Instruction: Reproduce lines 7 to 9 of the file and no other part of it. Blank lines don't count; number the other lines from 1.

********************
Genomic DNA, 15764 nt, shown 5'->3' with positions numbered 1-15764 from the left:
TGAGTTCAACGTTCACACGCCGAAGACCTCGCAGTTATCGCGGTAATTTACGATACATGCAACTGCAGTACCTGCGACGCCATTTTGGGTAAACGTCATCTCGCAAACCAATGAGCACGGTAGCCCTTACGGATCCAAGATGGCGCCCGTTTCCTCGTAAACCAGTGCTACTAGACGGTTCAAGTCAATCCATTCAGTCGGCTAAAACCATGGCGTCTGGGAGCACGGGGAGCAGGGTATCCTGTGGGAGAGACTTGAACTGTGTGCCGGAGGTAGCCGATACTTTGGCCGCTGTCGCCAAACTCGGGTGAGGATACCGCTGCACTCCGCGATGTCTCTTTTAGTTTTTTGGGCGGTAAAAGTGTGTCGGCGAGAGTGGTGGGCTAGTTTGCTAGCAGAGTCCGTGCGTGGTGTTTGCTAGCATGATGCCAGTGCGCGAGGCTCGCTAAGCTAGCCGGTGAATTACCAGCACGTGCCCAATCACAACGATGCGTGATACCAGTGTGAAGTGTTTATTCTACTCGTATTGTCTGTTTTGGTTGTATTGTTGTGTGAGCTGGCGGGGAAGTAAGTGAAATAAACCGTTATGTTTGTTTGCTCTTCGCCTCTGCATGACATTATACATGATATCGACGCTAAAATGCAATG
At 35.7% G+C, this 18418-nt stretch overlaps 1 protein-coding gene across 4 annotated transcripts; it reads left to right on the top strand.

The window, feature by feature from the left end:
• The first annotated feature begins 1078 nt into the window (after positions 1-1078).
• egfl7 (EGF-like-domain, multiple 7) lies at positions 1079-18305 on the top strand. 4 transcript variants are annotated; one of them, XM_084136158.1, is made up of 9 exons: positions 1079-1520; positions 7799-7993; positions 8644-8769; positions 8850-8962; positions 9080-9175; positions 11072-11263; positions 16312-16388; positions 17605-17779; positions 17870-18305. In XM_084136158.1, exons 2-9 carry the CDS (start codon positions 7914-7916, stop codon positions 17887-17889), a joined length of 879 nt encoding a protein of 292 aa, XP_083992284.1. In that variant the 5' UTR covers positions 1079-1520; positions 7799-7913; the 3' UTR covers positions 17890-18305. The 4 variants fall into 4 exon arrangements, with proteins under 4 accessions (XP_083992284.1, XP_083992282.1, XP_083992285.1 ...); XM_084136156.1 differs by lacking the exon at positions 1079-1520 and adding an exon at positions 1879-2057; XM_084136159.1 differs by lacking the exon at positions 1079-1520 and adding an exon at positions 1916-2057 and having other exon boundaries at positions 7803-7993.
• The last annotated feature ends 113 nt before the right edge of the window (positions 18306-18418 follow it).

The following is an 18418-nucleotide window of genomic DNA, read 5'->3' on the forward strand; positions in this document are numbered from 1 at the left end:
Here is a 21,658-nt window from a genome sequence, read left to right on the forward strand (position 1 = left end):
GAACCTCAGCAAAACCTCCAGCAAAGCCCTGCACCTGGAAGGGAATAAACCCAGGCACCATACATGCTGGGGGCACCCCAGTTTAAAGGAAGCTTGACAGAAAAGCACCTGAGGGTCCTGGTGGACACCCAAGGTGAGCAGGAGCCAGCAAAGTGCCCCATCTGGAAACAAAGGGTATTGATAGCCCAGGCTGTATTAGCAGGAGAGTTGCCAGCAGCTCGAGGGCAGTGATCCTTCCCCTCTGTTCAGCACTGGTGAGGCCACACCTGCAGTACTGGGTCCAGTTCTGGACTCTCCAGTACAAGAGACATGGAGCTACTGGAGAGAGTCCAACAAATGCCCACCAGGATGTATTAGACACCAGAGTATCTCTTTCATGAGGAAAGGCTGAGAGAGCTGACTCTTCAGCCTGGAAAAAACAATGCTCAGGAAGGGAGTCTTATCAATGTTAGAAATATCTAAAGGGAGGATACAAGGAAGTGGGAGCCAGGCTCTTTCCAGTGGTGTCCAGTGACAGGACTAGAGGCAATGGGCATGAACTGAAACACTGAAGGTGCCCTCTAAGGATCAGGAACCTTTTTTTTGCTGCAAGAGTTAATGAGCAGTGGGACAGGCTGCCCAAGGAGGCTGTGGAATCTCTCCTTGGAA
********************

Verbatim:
• The last annotated feature ends 113 nt before the right edge of the window (positions 18306-18418 follow it).

The following is an 18418-nucleotide window of genomic DNA, read 5'->3' on the forward strand; positions in this document are numbered from 1 at the left end:
Here is a 21,658-nt window from a genome sequence, read left to right on the forward strand (position 1 = left end):